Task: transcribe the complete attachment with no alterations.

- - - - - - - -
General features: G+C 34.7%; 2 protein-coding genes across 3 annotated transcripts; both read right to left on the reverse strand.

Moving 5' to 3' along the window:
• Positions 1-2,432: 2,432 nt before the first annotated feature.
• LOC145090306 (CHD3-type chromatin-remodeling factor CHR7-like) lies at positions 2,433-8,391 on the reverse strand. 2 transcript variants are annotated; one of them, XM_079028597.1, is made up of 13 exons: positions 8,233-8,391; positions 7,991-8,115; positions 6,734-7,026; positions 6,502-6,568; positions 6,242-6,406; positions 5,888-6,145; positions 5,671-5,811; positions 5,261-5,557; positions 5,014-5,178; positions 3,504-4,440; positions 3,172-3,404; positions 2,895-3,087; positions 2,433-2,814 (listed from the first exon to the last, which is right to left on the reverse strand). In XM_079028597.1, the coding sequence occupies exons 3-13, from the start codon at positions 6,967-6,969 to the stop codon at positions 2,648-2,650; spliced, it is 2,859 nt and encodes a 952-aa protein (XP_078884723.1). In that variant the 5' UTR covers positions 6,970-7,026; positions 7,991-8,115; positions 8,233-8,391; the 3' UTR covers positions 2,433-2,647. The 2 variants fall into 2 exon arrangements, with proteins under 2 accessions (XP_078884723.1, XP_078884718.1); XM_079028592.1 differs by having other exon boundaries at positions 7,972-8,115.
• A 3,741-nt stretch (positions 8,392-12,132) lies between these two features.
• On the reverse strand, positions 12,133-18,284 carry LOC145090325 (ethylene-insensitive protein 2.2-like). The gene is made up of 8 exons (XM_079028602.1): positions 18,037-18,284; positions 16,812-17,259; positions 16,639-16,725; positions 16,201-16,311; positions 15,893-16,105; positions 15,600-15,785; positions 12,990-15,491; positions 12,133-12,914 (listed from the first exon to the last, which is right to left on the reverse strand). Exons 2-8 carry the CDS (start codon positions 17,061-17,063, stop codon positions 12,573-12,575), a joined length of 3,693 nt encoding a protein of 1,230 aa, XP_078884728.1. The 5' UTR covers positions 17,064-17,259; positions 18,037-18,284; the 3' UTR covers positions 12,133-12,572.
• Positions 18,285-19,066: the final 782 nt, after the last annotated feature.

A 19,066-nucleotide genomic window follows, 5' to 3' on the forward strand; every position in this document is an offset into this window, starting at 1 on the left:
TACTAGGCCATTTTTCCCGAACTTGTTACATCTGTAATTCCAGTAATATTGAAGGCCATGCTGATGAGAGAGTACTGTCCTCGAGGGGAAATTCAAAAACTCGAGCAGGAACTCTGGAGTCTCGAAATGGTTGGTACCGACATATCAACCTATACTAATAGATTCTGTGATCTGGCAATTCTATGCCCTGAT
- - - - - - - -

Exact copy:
General features: G+C 34.7%; 2 protein-coding genes across 3 annotated transcripts; both read right to left on the reverse strand.

Moving 5' to 3' along the window:
• Positions 1-2,432: 2,432 nt before the first annotated feature.
• LOC145090306 (CHD3-type chromatin-remodeling factor CHR7-like) lies at positions 2,433-8,391 on the reverse strand. 2 transcript variants are annotated; one of them, XM_079028597.1, is made up of 13 exons: positions 8,233-8,391; positions 7,991-8,115; positions 6,734-7,026; positions 6,502-6,568; positions 6,242-6,406; positions 5,888-6,145; positions 5,671-5,811; positions 5,261-5,557; positions 5,014-5,178; positions 3,504-4,440; positions 3,172-3,404; positions 2,895-3,087; positions 2,433-2,814 (listed from the first exon to the last, which is right to left on the reverse strand). In XM_079028597.1, the coding sequence occupies exons 3-13, from the start codon at positions 6,967-6,969 to the stop codon at positions 2,648-2,650; spliced, it is 2,859 nt and encodes a 952-aa protein (XP_078884723.1). In that variant the 5' UTR covers positions 6,970-7,026; positions 7,991-8,115; positions 8,233-8,391; the 3' UTR covers positions 2,433-2,647. The 2 variants fall into 2 exon arrangements, with proteins under 2 accessions (XP_078884723.1, XP_078884718.1); XM_079028592.1 differs by having other exon boundaries at positions 7,972-8,115.
• A 3,741-nt stretch (positions 8,392-12,132) lies between these two features.
• On the reverse strand, positions 12,133-18,284 carry LOC145090325 (ethylene-insensitive protein 2.2-like). The gene is made up of 8 exons (XM_079028602.1): positions 18,037-18,284; positions 16,812-17,259; positions 16,639-16,725; positions 16,201-16,311; positions 15,893-16,105; positions 15,600-15,785; positions 12,990-15,491; positions 12,133-12,914 (listed from the first exon to the last, which is right to left on the reverse strand). Exons 2-8 carry the CDS (start codon positions 17,061-17,063, stop codon positions 12,573-12,575), a joined length of 3,693 nt encoding a protein of 1,230 aa, XP_078884728.1. The 5' UTR covers positions 17,064-17,259; positions 18,037-18,284; the 3' UTR covers positions 12,133-12,572.
• Positions 18,285-19,066: the final 782 nt, after the last annotated feature.

A 19,066-nucleotide genomic window follows, 5' to 3' on the forward strand; every position in this document is an offset into this window, starting at 1 on the left:
TACTAGGCCATTTTTCCCGAACTTGTTACATCTGTAATTCCAGTAATATTGAAGGCCATGCTGATGAGAGAGTACTGTCCTCGAGGGGAAATTCAAAAACTCGAGCAGGAACTCTGGAGTCTCGAAATGGTTGGTACCGACATATCAACCTATACTAATAGATTCTGTGATCTGGCAATTCTATGCCCTGAT